Not so long ago the trunk looked like this…

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Cutting a band around the middle is one thing though. Getting the rest of the ivy off the tree higher up is another thing entirely.

After hacking through one particularly thick vine yesterday I was amazed to see it peel off the tree into the canopy above me. It came away surprisingly easily. I continued to pull it outwards while it slowly tore away from the branches over my head.

Then I pulled.

Nothing.

So I wrapped both hands around it and pulled a few more times with significant force.

Still nothing.

I then wrapped the vine around my right arm and lifted my feet off the ground, swinging on it like Tarzan.

Twenty stone of chubby man just hung there without a single creak from above or indication that I was anywhere close to breaking anything ivy related. I gave up in the end, and resolved to come back later when it had died.

In the meantime I busied myself with chopping up vines and branches to take to the tip – which now stands at a total of 69 sacks of refuse and counting. I’m not sure the frogs or birds love me any more though, as I’m removing all the fun places they liked to chill out in.

This little guy nearly got bagged and tagged yesterday – but at the last minute I noticed him. He had a narrow escape and would have been heading for the mulching plant if he hadn’t blinked at me from between the leaves.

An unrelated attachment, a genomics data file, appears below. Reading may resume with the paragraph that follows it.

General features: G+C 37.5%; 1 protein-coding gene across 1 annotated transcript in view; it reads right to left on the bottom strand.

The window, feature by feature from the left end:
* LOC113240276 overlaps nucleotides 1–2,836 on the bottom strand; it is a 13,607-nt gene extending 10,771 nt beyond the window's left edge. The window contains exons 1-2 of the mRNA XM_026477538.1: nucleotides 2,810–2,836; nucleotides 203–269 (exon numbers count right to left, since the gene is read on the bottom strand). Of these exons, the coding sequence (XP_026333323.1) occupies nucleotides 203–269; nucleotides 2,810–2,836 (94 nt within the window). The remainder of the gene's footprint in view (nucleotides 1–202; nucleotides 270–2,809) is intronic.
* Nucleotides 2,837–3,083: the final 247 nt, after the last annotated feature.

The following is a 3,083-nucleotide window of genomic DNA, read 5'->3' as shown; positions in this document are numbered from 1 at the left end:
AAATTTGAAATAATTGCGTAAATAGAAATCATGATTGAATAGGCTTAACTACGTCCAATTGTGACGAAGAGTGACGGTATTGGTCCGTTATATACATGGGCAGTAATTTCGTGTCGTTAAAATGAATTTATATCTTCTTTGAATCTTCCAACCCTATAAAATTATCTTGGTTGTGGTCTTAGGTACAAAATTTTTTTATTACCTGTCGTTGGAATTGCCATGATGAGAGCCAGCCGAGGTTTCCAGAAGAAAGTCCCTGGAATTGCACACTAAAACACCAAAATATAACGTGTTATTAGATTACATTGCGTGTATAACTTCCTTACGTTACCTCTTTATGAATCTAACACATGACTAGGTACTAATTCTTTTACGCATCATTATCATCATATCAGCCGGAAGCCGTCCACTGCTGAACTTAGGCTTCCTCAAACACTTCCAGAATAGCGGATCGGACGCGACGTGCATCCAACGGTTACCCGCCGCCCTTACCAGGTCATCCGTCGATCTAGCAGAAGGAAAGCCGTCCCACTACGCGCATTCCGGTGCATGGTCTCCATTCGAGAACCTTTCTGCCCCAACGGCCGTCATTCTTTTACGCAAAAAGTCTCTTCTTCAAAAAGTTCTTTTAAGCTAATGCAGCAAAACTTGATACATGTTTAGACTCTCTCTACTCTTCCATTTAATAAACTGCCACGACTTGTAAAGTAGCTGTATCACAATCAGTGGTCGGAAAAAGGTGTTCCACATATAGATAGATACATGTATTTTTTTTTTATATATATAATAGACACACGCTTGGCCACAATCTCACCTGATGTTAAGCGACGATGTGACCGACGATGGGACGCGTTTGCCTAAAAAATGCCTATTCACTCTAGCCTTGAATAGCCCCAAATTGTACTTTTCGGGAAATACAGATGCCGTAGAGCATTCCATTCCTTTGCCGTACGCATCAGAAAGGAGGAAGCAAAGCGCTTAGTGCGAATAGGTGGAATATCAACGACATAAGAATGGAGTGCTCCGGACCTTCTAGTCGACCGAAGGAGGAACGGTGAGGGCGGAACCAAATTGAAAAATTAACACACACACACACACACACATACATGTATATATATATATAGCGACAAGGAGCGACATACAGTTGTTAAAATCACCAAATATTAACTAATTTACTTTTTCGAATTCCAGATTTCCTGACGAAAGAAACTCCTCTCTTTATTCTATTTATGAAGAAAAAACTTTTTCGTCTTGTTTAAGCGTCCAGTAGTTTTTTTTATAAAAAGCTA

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Today though (at least for the morning) I left the garden to it’s own devices and went for a walk. It’s been amazingly sunny all day today – and quite draining if you’re not in the shade.

I’ve been drinking water like I had a camel’s hump to fill today and I’ve needed every drop. I’m also pretty sure that despite liberal application of factor 50 suncream my newly shaven cue ball like head may have burned a little. It’s all tingly.

It’s been worth it though.

Initially neither myself or my friend were sure where to go – and had been poring over an ordnance survey map to see if anything jumped out that looked interesting.

(warning –  for one particular reader the next photo may prove unduly arousing.)

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In the end (partially due to time constraints) we decided to go for a walk I’ve done a few times before (link) but that my companion today has never seen – which was along the Grand Union canal and the Offchurch Greenway.

It’s a lovely little five mile walk and easy to do in under two hours if you have a good pace. Today though I was probably a little slower than usual mostly because I was entranced by how the seasons seemed to be so swiftly moving on. Everything was changing so rapidly!

What was once a swan nest on the canal bank the last time I passed…

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Is now a family with four large cute and fluffy swanlings!

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The canal is also home to other juvenile residents, and as well as ducks there were quite a few fledgeling moorhens skittishly darting about in the water – all under the watching gaze of parents sitting by the banks.

However – for me the CROWNING GLORY of the day was not only spotting several banded demoiselles but actually getting close enough to one to take this photo.